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RECAP Measurement Validated for Atopic Dermatitis


Results of a recent study show RECAP's impact on adult Asian patients with AD.

Patient hands with atopic dermatitis | Image Credit: © aamulya - stock.adobe.com

Image Credit: © aamulya - stock.adobe.com

A recent investigation into recap of atopic eczema (RECAP) as an effective measurement instrument of disease control in Singapore showed strong results, with correlations between symptoms and quality of life (QoL).

The analysis showed strong, significant correlations of RECAP with Patient-Oriented Eczema Measure (POEM) and Dermatology Life Quality Index (DLQI).

Correlation with SCORing Atopic Dermatitis (SCORAD) showed to be moderate.

“Having a standardized, valid instrument for global control of eczema in clinical trials is important, as this will allow comparison between various treatment agents in different clinical trials, with outcome measures being clinically important and meaningful to patients,” the researchers behind the investigation wrote.1


Patients with atopic dermatitis (AD) face a burden closely correlated with disease severity. Physician-reported measures such as the Eczema Area and Severity Index (EASI) and SCORAD, as well as patient-reported outcomes such as POEM and QoL measures such as DLQI all have strengths and weaknesses as measurement instruments. To address a primary weakness of these measurement tools, the 7-item self-reported questionnaire was developed to calculate the long-term control of eczema in all trials.

While the Harmonizing Outcome Measures in Eczema initiative has recommended RECAP, the tool has not been validated in a real-world clinical population in Asia until now. Since being validated in English, other language versions of RECAP were also developed including German, Dutch and Spanish. Researchers behind the Spanish version of the tool said users found it to be comprehensible and easy to answer, and reported finding similar correlations as Yew et al.


Researchers in this study aimed to investigate the acceptability, construct validity, and reliability of RECAP as a measure of eczema control with Asian adult patients, as well as evaluate feedback from a 13-person subset of the participants.

Patients with AD who were treated at the National Skin Centre, a tertiary dermatology center in Singapore, from July 2019 to January 2020 were included in the investigation. In total, 260 patients between the ages of 15 and 87 were recruited (mean age = 25.8), with minimal floor and ceiling effects for RECAP scores.

Data was collected at the initial visit for all participants(n = 260), and at a follow-up visit for 43 patients between 2 and 3 months after the first.

While nearly all patients completed the patient-reported outcome measures such as POEM and DLQI, only some had their SCORAD and EASI completed.

The correlation analysis between POEM and RECAP was assessed and reported as Spearman correlation coefficients, with r≤0.3 as poor, 0.3<r<0.7 as moderate, and r≥0.7 as strong.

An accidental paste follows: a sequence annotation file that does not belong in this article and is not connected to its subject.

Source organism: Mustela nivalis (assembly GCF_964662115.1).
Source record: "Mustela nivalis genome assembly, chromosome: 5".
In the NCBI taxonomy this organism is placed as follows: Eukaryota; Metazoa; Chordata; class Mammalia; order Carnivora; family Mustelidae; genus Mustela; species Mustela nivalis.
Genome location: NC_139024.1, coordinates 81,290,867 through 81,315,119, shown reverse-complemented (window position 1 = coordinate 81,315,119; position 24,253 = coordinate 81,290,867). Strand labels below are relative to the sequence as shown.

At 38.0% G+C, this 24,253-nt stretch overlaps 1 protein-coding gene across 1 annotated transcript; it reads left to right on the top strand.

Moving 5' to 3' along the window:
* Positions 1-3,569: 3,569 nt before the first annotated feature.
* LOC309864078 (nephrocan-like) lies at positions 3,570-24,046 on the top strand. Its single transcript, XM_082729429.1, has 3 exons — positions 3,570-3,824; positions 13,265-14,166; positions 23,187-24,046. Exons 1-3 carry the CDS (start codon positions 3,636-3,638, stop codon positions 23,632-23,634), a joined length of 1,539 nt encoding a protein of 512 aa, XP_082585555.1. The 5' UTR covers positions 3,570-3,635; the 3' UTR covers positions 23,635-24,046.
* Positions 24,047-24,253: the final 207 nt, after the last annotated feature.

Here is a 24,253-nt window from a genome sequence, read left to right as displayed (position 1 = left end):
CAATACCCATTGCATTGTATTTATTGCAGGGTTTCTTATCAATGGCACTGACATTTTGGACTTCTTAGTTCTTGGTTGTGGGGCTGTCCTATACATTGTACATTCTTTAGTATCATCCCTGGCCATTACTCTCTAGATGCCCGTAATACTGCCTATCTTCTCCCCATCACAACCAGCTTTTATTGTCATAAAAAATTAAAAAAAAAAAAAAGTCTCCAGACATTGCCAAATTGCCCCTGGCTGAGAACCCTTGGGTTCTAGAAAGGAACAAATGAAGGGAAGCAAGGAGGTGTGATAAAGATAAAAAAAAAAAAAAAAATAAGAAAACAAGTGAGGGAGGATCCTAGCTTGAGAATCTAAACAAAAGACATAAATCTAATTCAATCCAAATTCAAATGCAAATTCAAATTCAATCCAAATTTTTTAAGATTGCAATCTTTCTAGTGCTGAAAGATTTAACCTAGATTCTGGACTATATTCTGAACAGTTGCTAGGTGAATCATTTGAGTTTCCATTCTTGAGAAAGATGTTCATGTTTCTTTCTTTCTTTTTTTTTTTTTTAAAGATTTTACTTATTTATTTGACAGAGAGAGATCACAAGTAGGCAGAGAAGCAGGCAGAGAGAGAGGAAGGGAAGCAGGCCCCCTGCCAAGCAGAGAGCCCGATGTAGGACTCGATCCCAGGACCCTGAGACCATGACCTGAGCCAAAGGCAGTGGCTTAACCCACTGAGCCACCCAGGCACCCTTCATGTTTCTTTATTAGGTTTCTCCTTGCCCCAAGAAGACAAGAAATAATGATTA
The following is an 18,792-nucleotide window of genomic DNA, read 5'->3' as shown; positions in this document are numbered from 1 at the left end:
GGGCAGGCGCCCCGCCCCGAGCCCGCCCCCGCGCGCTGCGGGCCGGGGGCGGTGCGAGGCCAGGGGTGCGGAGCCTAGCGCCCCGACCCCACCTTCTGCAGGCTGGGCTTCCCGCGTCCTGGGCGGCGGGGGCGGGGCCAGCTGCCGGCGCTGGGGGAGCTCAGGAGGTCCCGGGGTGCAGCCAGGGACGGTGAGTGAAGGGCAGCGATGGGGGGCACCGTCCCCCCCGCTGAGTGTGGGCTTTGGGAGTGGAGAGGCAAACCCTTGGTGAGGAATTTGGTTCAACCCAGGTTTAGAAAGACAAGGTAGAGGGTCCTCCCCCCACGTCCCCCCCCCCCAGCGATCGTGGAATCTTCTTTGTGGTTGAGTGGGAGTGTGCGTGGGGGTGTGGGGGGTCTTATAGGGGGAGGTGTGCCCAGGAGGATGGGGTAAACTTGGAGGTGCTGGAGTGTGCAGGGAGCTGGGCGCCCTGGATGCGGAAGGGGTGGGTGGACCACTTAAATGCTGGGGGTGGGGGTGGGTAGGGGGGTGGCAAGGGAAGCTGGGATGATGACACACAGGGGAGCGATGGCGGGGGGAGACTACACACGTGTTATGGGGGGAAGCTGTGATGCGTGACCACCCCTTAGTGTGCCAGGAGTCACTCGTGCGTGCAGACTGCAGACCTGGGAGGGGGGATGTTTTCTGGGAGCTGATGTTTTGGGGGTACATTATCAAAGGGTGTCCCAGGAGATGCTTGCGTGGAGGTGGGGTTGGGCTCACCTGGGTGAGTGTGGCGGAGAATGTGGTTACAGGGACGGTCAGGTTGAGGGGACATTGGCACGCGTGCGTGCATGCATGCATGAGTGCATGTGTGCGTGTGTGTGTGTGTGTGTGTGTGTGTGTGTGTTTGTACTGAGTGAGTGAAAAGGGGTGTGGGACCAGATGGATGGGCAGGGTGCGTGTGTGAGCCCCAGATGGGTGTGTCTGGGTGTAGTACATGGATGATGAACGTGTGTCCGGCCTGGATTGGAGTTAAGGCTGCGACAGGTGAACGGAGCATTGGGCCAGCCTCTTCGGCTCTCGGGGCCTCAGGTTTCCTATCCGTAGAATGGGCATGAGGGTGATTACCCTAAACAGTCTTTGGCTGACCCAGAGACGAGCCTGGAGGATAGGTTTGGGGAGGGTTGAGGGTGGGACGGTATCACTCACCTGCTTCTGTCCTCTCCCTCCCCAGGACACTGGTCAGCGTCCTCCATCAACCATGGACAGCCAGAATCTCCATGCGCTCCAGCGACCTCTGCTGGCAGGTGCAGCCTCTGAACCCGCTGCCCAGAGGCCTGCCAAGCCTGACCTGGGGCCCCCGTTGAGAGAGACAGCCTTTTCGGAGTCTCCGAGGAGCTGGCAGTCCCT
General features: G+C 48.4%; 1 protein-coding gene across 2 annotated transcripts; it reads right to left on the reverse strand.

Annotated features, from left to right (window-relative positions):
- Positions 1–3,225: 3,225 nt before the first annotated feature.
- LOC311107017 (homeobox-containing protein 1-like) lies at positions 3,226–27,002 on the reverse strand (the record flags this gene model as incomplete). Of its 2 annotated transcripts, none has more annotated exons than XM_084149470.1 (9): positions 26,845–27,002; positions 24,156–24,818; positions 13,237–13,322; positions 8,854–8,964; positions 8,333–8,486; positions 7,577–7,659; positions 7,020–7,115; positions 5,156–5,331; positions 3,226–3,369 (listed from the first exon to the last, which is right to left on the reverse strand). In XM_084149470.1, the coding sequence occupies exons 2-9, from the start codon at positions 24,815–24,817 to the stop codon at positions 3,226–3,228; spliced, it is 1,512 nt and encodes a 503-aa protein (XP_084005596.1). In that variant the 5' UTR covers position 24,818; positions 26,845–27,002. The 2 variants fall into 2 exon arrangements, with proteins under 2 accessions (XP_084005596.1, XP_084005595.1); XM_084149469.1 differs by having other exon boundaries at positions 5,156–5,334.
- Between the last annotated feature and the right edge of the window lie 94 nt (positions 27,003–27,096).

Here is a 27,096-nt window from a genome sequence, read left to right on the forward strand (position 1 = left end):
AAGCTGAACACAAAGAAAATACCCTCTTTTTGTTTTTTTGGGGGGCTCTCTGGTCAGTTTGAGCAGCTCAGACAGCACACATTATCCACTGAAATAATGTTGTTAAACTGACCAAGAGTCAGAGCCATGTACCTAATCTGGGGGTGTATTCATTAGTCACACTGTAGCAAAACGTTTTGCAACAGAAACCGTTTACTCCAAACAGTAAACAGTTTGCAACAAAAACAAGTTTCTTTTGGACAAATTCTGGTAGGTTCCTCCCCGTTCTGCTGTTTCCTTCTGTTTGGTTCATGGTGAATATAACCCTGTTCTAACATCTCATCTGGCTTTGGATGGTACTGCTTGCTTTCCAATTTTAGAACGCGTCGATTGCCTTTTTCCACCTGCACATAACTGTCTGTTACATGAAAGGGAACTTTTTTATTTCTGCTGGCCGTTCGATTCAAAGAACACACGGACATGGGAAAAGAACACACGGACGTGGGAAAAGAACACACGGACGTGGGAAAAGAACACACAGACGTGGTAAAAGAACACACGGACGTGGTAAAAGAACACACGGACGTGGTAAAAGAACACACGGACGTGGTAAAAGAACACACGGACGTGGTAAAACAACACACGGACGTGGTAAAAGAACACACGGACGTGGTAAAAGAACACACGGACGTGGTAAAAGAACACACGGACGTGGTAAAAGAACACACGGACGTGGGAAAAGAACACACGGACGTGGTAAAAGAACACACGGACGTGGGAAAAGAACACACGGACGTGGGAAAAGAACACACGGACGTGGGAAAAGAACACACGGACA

Yew et al hypothesized that higher mean RECAP scores correlated with worsening disease severity bandings, suggesting that RECAP can differentiate AD patients with differing disease severities.


RECAP showed moderate to strong correlations with POEM, DLQI, and SCORAD (r(299) = 0.84, p < 0.001; r(297) = 0.81, p < 0.001, and r(103) =0.60, p < 0.001 respectively). After adjusting for age, gender, and ethnicity, the correlation remained strong.

“Convergent validity was clearly demonstrated for RECAP when compared against POEM and DLQI,” Yew et al said.

RECAP and SCORAD had moderate correlation (r = 0.60), and the correlation with EASI was moderate and not significant (r(17)=0.42, p = 0.096). This was still, however, better than initially hypothesized.

These findings supported the hypothesis that there was discriminative validity, proving consistent with other validation studies in Europe.

Feedback and Acceptability

Overall feedback from the study’s participants was good, claiming that RECAP was easy to complete, comprehensive, relevant, and recognized the physical and psychological challenges eczema patients face.

However, patients suggested that RECAP should address the efficacy of current treatments, location of itch, and a wider scale.

While the researchers in this study agreed that efficacy could be explored as an element, they said that the location of itch was not necessary as the primary aim of RECAP was to capture the overall experience of eczema control. Researchers also noted that a wider scale would make comparisons similar to this study less desirable.


To the knowledge of the researchers, this is the first study testing the validity of RECAP among adult Asian patients in a clinical setting.

Although this is an important step in validating the measurement tool internationally, the researchers noted other studies could explore wider audiences such as younger patients or various Asian populations of different cultures and native languages.


  1. Yew YW, Phuan CZY, Zhao X, Howells L, Apfelbacher CJ. Validation of the recap of atopic eczema (RECAP) measurement instrument for eczema control in adult patients in an asian clinical setting. Acta Derm Venereol. 2024;104:adv32323. Published 2024 May 13. doi:10.2340/actadv.v104.32323
  2. Onteniente-Gomis MM, Ortiz-Romero PL, Tous Romero F, Salamanca Castro AB, Ortiz de Frutos FJ. Spanish version of the RECAP questionnaire to assess control of atopic eczema: translation, cultural adaptation, validation, and correlations with other patient-reported outcome measures. Actas Dermosifiliogr. 2023;114(6):488-493. doi:10.1016/j.ad.2023.02.018
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